1. Bridge the environment. One of the differences between the two test environments is that each talks to a different interface of the Design Under Test (DUT). Compilers can be created to map the differences in each and translate code, almost the way an application binary interface does for software applications, or it can do a one-to-one conversion, which is much more difficult. A decade ago, Sun Microsystems used to write its Unix code in one direction and most other vendors wrote it in the other, a disagreement that became known as Big Endian-Little Endian, based upon which side of the egg was cracked open. Software code was developed to create binary one-to-one mapping of the operating system, which was deemed faster than a translation layer. That was considered difficult then. With OVM and VMM, it will be orders of magnitude more difficult.
  2. Match the data types. Both VMM and OVM send test bench results to a common scoreboard, but each has a different perception of what comprises a transaction, a difference fostered by subtle differences in the data types. The solution may be converting the data types to a common one.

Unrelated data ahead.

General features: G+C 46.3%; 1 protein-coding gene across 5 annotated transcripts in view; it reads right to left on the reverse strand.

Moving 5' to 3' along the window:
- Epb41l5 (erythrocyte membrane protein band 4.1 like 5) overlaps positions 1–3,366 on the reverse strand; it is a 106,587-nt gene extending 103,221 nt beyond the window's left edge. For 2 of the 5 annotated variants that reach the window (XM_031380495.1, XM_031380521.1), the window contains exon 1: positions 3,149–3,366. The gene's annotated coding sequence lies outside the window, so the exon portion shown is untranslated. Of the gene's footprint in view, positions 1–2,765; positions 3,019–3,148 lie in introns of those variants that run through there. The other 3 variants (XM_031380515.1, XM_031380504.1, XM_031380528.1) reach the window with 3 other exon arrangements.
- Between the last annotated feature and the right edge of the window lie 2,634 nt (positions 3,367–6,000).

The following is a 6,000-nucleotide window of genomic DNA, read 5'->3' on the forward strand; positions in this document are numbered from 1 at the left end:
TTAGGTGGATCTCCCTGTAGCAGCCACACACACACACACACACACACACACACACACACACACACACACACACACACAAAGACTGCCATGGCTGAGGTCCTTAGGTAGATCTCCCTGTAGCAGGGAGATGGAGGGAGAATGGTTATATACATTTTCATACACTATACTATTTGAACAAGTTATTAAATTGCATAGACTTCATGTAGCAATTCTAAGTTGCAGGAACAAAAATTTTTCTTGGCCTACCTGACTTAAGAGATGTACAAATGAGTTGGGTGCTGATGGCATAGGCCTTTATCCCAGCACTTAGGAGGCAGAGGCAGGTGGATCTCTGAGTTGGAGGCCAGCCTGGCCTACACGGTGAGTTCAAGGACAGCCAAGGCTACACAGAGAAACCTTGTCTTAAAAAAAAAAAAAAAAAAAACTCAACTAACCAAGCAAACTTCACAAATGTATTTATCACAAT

3. Wrap the code. One solution to these types of incompatibilities has always been putting a software wrapper around the base classes. While this is complex, and potentially has the highest performance overhead, it also provides the most flexibility because it creates what is essentially a layer of middleware that can be augmented or corrected at a later date.

Which approach wins, or whether elements of all three are used, remains to be seen. One source deeply familiar with the problem concludes that “the differences between the methodologies make automatic mapping via a compiler difficult. A wrapping approach is much more technically feasible and will be more reliable. The fact that both methodologies are written in the same language makes the wrapping solution a purely technical issue that can be implemented in a relatively straightforward manner.”

Nevertheless, industry insiders say pressure is high to fix this problem so that verification time can be reduced.

The next battleground

Assuming that peace does reign at the base class and methodology level, the real battle will move up a notch. And from the standpoint of the vendors selling tools on top of these base classes, as well as the engineers using them, this is a very good thing.